Monday, February 14, 2011
Pi's Impending Tragedy as the Narrative Engine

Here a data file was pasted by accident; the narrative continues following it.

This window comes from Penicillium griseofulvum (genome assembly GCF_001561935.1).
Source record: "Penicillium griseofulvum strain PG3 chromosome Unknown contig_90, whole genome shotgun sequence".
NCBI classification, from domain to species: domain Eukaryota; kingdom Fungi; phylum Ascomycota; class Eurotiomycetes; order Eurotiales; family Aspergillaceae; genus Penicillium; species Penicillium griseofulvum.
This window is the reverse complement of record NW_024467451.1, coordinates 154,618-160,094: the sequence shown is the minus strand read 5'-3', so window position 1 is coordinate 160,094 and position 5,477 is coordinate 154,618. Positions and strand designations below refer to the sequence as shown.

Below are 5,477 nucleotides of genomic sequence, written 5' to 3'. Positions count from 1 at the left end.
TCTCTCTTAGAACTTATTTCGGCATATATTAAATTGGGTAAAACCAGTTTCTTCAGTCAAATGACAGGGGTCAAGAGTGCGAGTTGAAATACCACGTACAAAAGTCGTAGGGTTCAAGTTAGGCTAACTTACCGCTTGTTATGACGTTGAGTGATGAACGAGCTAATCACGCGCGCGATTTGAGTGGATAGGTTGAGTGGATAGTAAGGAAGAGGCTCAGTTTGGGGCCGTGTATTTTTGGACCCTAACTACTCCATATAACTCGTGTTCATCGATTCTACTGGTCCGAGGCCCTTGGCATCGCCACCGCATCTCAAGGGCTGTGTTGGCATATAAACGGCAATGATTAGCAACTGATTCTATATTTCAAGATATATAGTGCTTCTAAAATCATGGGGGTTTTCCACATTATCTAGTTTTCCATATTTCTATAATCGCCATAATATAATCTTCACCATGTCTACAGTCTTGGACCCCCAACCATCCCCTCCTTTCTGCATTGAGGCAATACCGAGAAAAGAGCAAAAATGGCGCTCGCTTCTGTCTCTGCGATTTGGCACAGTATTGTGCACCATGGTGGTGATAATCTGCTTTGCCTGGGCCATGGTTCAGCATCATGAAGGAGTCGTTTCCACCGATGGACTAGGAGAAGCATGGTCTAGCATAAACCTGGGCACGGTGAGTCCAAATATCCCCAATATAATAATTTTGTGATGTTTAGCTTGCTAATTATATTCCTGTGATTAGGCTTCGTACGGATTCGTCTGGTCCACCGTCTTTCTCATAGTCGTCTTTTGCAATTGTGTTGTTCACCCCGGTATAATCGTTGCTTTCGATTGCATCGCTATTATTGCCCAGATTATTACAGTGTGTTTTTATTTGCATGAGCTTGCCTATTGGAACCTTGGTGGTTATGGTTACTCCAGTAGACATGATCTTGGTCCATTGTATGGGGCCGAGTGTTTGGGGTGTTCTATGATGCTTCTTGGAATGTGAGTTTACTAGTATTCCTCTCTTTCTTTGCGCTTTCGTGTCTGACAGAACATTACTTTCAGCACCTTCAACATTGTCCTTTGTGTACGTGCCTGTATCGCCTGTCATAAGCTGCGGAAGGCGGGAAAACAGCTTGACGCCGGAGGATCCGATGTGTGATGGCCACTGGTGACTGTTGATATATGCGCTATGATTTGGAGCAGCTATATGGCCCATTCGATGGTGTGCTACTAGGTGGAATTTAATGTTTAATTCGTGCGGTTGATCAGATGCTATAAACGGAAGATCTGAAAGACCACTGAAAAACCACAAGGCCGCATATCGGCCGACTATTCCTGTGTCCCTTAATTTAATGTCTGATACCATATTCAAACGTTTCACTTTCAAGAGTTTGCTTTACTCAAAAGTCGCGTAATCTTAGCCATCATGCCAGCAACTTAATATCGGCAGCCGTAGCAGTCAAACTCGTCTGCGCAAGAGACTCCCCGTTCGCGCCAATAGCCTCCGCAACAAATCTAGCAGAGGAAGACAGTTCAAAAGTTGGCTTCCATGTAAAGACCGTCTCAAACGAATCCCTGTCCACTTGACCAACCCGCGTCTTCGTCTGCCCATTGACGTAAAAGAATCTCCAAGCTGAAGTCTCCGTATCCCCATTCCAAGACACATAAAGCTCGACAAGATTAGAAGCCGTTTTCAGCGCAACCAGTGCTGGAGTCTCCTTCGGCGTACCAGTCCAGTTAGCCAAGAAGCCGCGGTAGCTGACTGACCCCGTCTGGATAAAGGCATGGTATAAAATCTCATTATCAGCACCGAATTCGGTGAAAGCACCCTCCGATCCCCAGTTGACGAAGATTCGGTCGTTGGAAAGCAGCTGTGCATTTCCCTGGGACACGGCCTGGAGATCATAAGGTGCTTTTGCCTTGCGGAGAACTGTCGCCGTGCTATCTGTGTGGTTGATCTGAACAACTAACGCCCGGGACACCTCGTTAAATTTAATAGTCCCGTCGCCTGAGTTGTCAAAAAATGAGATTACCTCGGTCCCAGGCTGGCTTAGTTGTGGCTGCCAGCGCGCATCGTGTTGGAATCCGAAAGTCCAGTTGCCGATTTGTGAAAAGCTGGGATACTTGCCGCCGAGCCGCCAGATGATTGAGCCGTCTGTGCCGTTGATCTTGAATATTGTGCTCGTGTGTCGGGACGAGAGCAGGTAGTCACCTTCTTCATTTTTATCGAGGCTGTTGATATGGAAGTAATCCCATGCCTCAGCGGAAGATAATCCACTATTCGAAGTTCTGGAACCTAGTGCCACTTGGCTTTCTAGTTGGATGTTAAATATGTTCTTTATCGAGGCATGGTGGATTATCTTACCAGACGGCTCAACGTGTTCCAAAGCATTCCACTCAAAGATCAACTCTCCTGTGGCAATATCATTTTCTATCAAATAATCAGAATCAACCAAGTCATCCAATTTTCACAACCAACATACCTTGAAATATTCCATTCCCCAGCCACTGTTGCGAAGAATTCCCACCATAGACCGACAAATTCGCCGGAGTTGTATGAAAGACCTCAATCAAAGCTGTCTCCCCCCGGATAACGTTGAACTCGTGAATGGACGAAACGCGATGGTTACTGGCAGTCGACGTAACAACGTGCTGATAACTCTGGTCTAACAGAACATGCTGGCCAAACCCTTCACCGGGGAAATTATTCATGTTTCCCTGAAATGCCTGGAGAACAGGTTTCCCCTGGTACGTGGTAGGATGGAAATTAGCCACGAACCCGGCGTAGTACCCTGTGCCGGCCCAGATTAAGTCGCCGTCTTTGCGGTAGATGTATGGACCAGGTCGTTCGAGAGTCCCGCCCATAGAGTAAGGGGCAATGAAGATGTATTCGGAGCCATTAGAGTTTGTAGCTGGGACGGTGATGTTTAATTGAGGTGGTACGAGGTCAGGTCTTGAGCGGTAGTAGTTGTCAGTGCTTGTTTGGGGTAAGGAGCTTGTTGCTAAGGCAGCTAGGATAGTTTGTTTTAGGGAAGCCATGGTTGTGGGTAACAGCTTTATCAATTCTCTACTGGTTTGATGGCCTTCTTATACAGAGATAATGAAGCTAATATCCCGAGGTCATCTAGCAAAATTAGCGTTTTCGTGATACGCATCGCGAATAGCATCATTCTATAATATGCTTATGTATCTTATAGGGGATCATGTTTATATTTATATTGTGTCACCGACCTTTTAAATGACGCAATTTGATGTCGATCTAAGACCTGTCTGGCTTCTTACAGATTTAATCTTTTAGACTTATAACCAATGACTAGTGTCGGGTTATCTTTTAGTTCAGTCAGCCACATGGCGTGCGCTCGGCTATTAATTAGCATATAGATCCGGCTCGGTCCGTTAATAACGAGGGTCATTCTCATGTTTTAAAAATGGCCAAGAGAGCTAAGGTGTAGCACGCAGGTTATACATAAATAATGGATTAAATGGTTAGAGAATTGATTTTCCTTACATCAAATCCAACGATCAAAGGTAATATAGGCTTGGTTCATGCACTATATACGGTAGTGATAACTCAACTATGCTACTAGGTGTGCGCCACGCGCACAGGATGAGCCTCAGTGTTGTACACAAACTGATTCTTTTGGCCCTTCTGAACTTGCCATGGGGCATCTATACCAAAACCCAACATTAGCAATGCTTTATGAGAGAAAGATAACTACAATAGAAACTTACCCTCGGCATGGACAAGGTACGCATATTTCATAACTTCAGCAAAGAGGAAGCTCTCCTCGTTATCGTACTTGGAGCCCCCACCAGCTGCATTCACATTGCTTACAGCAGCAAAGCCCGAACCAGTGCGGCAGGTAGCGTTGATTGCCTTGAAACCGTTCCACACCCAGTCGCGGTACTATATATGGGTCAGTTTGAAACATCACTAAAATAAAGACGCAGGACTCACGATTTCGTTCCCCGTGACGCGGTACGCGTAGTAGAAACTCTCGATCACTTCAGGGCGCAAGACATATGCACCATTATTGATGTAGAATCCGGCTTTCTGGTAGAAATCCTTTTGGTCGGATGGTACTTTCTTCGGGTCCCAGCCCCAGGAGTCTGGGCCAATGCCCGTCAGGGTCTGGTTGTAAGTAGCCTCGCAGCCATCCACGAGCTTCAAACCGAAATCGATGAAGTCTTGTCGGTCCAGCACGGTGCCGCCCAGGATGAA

Although the beginning of this book is filled with the details of Pi's youth, it is made known from the very beginning that some sort of tragedy happens and changes his whole life. In the very first chapter he talks about how much he has suffered, how he could barely walk or eat, as well as the emotional trauma he has. The reader knows something terrible is coming; it just has to be set up. Of course, if one reads the back of the book it gives away what happens, but even still, the reader doesn't know how that circumstance comes to be or how Pi survives it. Just enough allusion is given to keep the reader interested. I find myself thinking of how everything he loves and talks about will be gone before too long, he just doesn't know it at the time of the beginning of the story, and it makes those little details bittersweet. I also find myself impatient to get to the part about the ship sinking, to find out what happens. I want to find out why this is a story 'to make you believe in God." Is it only because Pi survives a seemingly-impossible situation? Or is there more to it? I suspect there is, since Pi seems so interested and all-believing in religion. I'm anxious to find out what this story is all about, so the narrative engine is definitely working.